continued, "have anything like that super-abundance of
stony matter, though it often does contain enough to
cause difficulty in certain domestic operations,
especially laundry-work. You must have noticed how the
water in which clothes are washed with soap always
turns more or less white; perhaps you have even
observed that little flakes or clots of whitish matter
are formed in the water and float about in it."
"Yes, I know what you mean," Marie hastened to reply;
"and when there are too many of those white clots it is
hard to get any suds; the soap is just wasted."
"Well, now you will know that the white tinge and
 the floating particles are caused by the presence of
dissolved stony substances. Perfectly pure water,
distilled water, takes up soap without losing its
clearness, or with very little loss; it does not turn
white, it does not form flakes. To convince yourselves
of this, try a little rain-water some day for washing
out a piece of linen; for rain-water is almost as pure
as distilled water. You will see how easy it is and
how the soap does its work without waste. There will
be no white particles left in the water, though there
will be plenty of lather, and no whitish tinge to the
water under the foam such as you commonly see in
"When water turns very white under the action of soap
and shows abundant flakes, it is a sure sign of too
much stony matter in the water. Laundry-work then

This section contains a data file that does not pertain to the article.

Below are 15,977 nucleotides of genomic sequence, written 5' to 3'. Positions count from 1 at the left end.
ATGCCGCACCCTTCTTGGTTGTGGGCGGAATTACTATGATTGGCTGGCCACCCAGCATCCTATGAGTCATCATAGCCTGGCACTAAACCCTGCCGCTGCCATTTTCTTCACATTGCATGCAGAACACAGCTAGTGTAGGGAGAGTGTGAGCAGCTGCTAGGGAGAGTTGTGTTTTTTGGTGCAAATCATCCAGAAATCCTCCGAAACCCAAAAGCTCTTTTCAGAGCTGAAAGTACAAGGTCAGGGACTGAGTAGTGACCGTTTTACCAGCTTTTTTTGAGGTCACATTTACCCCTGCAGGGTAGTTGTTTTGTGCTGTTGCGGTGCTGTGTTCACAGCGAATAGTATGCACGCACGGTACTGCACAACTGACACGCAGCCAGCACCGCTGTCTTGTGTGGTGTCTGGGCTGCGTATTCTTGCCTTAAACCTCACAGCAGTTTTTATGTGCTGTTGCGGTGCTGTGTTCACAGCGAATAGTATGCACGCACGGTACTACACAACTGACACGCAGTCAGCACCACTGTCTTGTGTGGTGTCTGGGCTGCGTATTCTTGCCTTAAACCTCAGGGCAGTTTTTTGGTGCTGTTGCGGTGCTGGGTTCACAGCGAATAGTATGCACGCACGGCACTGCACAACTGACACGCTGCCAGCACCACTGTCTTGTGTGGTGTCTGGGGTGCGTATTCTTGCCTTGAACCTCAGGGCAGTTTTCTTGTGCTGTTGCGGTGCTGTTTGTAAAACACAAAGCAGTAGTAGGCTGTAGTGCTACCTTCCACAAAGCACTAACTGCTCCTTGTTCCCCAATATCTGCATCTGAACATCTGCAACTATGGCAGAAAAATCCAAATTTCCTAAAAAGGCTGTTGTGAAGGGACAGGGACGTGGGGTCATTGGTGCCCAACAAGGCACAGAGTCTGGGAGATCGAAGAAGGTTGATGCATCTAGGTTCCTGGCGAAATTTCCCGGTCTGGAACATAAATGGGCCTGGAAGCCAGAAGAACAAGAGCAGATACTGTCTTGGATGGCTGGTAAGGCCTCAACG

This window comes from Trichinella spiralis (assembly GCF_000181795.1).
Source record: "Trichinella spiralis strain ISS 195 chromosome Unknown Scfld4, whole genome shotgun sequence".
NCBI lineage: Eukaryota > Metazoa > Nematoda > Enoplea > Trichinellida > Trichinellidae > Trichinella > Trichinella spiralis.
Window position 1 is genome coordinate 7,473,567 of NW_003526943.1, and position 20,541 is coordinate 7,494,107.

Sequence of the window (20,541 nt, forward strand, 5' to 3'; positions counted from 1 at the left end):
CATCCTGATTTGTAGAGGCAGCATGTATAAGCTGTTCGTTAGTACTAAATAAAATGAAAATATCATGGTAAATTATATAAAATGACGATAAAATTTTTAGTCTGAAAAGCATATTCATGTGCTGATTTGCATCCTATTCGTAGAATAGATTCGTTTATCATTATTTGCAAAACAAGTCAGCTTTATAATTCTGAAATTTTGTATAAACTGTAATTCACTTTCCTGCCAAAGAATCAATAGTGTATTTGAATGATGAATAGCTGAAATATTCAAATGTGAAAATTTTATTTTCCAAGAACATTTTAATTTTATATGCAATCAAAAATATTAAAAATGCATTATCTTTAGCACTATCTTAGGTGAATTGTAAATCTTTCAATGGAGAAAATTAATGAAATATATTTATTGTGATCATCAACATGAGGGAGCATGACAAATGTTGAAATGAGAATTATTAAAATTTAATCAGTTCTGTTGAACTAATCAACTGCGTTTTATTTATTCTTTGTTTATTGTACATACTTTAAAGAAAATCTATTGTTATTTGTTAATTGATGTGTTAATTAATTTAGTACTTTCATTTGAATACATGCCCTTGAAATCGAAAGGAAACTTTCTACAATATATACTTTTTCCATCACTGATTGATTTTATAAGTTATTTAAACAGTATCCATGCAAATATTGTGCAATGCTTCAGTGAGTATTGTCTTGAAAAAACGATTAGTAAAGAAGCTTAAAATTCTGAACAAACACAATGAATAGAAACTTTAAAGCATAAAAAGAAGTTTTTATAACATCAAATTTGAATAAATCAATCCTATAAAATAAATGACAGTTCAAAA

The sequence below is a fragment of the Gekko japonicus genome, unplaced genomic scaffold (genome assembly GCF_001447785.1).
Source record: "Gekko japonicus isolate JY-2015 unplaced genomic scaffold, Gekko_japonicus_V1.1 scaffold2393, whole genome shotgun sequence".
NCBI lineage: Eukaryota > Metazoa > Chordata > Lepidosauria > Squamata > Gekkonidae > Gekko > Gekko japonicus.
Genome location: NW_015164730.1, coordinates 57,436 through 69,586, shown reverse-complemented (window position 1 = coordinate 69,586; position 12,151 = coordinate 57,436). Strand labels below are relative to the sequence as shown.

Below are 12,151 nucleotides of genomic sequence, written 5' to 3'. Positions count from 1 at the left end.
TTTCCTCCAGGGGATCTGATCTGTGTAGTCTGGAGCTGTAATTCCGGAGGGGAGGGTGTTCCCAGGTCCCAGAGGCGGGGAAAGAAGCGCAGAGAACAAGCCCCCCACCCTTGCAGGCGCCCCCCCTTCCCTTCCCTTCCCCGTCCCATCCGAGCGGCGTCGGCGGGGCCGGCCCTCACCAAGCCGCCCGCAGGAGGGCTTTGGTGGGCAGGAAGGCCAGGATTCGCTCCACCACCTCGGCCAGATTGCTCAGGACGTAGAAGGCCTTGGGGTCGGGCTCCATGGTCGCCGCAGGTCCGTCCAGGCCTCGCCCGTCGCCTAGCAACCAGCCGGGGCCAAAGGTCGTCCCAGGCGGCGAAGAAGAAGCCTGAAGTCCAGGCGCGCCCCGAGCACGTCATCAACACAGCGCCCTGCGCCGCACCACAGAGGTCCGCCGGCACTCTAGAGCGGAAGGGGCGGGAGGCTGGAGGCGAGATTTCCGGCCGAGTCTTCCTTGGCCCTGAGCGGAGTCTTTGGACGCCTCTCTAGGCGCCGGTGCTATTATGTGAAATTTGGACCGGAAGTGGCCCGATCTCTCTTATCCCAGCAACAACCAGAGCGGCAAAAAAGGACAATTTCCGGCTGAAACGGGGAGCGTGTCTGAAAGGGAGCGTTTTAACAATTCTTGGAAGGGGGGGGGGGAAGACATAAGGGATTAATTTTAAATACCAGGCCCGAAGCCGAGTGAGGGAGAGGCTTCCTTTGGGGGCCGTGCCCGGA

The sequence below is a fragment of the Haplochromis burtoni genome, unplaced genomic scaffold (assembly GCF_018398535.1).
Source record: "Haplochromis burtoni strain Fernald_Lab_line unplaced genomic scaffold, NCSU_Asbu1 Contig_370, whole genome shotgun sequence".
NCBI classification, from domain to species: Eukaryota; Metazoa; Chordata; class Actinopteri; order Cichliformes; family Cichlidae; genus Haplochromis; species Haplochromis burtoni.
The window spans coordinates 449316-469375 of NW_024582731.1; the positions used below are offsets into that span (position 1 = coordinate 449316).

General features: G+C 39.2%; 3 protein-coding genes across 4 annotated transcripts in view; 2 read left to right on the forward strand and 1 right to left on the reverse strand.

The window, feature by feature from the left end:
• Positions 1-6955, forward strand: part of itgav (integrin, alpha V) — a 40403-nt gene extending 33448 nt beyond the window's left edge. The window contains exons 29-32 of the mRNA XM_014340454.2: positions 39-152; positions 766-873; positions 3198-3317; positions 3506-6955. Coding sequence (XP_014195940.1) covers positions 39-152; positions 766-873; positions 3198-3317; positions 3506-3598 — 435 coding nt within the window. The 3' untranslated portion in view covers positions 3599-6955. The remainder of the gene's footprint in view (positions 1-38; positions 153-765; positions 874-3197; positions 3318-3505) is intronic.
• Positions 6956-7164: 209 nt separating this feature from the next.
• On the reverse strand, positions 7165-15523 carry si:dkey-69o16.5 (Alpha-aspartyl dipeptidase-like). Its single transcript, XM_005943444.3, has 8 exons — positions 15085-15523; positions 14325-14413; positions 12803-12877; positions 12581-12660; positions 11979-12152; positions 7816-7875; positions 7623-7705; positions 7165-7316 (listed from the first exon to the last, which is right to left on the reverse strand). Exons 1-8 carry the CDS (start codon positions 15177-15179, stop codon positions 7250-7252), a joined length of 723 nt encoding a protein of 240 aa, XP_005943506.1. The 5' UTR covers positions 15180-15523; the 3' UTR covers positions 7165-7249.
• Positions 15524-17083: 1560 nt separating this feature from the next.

becomes difficult and soap gives trouble about
dissolving, dissipating itself in tiny clots without
acting on the soiled linen. Such water is also bad for
drinking, overburdening the stomach with its excess of
mineral matter the water found in regions rich in
limestone is liable to this objection."
"I can see well enough," said Emile, "that a little
stony substance in the water must be a good thing for
us, and I also see how troublesome too much must be.
The stomach would soon get tired of digesting stone."
"Finally," his uncle continued, "hard water like that
is unfit for certain culinary purposes, particularly
cooking vegetables such as green peas, and
chick-peas—the last named especially. The mineral
matter in the water becomes incorporated with the
 vegetables and then, no matter how long you boil them,
they will not become soft."
"Yes," said Marie, "I know how chick-peas act
sometimes; after hours and hours of cooking they are
just as hard as at first and will bound like marbles if
you throw them on the floor. What prevents their
softening, you say, is the stony matter dissolved in
"That, and nothing else. Now, since all water contains
more or less of this, we are often troubled about
cooking the vegetables I have named. But there is a
simple remedy that I recommend in all such cases: drop
a little pinch of potash into the water, and the most
obstinate beans or peas will cook to perfection, even
the chick-pea itself softening to a mush."
"Without getting any bad taste?" asked Marie.
"Without getting any bad taste or anything else that
need be feared, on condition, however, that the potash
be used very sparingly—just a pinch and no more.
"But there is another way to use it that is more
readily at our command. Since potash is obtained from
wood-ashes it is plain that wood-ashes can here play
the part of potash. In a small piece of cotton cloth
folded two or three times tie up a thimbleful of clean
ashes, and drop this into the pot with your vegetables.
The potash in the ashes will dissolve and permeate the
water, while the earthy matter will be left in the
cloth, which is to be taken out when the vegetables are
done. By this means, however hard
 the water, you will get the better of the most
refractory peas and beans."
"Uncle Paul is always finding some new use for
wood-ashes," remarked Claire; "and now we see that they
will soften event he hardest of chick-peas."